This week, European lawmakers will vote on a proposal to protect the carbon market against a collapse of Brexit negotiations, which they worry would crash the price of tradeable emissions permits.
The bill was provoked by increasing concerns that Britain could fail to finalise a transitional trade agreement with the European Union before its scheduled withdrawal from the bloc less than two years from now.
In Europe, Britain is the second-largest emitter of greenhouse gases, and its utilities are amongst the largest buyers of permits in the European Union’s Emission Trading System (ETS), which charges factories and power plants for every tonne of carbon dioxide (CO2) they emit.
The biggest political group in the European Parliament announced that it proposed an amendment to prevent British business from a mass sell-off of allowance from emissions if they are not part of the market anymore.
“It cannot be excluded that many of the responsible people in the U.K. government obviously have unrealistic assumptions,” Peter Liese, European People’s Party (EPP) spokesman, said in a comment. “That’s why we have to prepare for a hard Brexit.”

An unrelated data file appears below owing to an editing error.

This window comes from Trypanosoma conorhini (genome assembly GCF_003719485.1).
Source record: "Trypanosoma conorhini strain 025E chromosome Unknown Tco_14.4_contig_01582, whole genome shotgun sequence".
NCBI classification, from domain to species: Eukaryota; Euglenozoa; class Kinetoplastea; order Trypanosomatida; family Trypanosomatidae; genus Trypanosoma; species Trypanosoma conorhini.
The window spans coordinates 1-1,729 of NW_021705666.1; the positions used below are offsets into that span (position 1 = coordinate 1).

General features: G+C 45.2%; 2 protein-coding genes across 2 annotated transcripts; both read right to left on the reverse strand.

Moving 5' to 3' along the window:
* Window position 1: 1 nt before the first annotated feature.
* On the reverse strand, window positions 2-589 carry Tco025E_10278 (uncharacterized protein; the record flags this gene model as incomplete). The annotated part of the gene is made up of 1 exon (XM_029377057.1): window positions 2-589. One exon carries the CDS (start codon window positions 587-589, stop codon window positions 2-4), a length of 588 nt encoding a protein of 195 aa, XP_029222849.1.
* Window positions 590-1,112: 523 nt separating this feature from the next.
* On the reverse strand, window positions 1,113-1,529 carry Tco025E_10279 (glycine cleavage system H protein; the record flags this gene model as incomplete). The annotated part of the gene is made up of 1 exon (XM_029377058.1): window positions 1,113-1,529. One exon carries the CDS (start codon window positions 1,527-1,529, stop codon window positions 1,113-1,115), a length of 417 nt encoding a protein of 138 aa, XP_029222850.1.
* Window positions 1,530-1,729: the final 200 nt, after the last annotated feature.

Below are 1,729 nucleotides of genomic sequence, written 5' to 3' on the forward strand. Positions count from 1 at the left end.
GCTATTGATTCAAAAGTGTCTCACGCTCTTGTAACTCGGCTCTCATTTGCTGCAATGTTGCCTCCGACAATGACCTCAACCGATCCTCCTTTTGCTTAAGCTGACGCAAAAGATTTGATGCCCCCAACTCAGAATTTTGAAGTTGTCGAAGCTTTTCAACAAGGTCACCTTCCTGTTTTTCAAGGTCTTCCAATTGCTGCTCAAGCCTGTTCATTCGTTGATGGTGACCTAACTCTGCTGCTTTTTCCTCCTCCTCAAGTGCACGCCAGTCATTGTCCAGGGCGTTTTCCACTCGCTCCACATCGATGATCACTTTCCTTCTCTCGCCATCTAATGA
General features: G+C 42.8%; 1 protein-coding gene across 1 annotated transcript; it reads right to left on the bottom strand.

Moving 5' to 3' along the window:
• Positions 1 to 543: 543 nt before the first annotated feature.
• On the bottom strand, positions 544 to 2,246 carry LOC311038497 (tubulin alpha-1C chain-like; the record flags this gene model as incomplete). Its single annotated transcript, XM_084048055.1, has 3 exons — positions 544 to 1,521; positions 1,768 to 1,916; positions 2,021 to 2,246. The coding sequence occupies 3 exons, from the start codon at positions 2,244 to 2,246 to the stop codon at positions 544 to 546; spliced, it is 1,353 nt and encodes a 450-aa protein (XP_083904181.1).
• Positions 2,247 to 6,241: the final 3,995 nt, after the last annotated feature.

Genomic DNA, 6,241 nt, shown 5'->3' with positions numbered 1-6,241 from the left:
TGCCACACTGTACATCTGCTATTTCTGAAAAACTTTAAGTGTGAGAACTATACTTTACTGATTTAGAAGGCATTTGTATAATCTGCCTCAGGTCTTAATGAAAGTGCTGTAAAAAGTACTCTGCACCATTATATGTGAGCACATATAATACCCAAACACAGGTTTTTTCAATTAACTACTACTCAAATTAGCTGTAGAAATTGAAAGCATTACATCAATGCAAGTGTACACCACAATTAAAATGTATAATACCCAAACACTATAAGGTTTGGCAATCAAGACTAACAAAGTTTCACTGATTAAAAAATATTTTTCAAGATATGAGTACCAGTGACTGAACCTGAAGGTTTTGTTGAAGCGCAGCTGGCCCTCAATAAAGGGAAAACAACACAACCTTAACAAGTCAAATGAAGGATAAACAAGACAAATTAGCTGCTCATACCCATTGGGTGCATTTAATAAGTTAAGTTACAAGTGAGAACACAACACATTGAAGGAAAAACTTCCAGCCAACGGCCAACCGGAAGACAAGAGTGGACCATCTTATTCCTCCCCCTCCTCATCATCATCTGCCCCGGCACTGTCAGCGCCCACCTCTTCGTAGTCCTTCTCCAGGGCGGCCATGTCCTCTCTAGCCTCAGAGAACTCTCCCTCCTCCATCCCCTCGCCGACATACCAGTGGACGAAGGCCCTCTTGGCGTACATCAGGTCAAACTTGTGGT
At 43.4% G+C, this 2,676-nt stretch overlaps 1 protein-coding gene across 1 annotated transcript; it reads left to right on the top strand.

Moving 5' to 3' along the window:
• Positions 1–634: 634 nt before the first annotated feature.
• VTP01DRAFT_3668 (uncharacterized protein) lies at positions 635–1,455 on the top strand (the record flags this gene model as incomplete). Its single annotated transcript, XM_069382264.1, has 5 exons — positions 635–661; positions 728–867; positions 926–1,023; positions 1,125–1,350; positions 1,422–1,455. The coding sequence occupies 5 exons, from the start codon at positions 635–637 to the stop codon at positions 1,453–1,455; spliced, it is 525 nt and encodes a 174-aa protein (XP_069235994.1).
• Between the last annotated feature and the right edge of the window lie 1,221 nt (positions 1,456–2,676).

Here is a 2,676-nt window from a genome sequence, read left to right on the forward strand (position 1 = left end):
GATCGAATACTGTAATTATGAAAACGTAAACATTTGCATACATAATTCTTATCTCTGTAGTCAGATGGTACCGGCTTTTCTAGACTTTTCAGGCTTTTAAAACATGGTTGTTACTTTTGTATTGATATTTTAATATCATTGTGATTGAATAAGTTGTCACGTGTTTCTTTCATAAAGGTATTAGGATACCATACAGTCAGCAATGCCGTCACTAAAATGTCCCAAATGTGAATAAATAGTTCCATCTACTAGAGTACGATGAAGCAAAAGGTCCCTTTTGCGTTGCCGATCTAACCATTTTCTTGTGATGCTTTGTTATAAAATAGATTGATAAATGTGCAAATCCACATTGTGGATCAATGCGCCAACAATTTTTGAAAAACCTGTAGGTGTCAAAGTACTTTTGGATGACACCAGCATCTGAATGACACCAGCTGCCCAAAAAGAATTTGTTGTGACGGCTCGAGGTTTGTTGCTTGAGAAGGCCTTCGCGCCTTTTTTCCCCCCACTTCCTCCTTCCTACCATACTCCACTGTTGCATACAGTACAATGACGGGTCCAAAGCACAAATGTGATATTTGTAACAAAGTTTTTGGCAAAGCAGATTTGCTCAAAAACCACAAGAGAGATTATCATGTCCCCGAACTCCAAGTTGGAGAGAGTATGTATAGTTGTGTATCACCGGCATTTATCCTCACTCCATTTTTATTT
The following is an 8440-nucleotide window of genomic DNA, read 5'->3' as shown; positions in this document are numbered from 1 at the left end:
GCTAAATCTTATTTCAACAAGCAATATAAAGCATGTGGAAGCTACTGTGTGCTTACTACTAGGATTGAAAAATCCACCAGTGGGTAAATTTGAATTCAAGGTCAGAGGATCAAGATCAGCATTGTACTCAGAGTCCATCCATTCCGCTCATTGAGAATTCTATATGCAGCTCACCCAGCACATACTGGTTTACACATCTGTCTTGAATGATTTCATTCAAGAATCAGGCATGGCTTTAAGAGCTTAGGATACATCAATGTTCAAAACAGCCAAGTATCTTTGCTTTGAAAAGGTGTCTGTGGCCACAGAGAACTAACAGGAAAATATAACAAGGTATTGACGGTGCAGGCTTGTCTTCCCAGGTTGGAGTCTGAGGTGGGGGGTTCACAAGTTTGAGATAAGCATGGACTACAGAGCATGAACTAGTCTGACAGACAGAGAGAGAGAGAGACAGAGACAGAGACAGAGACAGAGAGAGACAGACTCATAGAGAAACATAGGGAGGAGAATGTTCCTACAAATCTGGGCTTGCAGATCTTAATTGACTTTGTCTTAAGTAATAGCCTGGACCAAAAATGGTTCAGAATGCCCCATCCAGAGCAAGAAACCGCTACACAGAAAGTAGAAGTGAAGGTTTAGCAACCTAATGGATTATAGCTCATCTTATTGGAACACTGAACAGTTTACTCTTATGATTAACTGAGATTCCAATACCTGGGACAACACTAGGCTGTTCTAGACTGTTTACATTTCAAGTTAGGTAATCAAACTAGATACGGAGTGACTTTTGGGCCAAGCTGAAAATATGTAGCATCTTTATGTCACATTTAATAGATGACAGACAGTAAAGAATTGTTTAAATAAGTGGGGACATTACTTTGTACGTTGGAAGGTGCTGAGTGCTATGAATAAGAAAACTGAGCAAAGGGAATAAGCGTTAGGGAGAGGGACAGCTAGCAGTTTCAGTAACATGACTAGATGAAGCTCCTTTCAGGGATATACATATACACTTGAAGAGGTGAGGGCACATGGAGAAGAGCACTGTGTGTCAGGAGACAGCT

On Wednesday, EU lawmakers will vote on the amendment, which aims to cancel all permits on emissions provided by a country leaving the 28-nation bloc from January 2018 onward. Any revisions would also have to be accepted by member states of the European Union and the European Commission.
“The amendment is important to make sure that, in the case of a hard Brexit, neither the UK will have any advantages nor the European Union will suffer from any disadvantages,” said the EPP.
The European Union is in the middle of working on carbon market reforms,
The EU is in the midst of work on carbon market reforms, advocated by Britain, to decrease the share of free permits distributed after 2020 and shore up prices.
Having had a say in how the system is being developed, most analysts believe that Britain will continue to be part of the system, following a comparable path to Norway, which has companies that participate in the system despite the country not being a European Union member.
Slow progress in Brexit talks, however, has aroused fears of a messy break-up that could leave British businesses with limited legal clarity on emissions.
A British government spokesperson revealed that the United Kingdom is weighing all possible options for its participation in the ETS in the future.
“To avoid any cliff-edge as we move from our current relationship to that future partnership, people and businesses in both the UK and the EU would benefit from an implementation period to adjust in a smooth and orderly way to new arrangements,” said Liese.
“We recognise that to plan effectively, scheme participants will want an early understanding of the terms of the future UK-EU partnership and how it might affect the ETS.”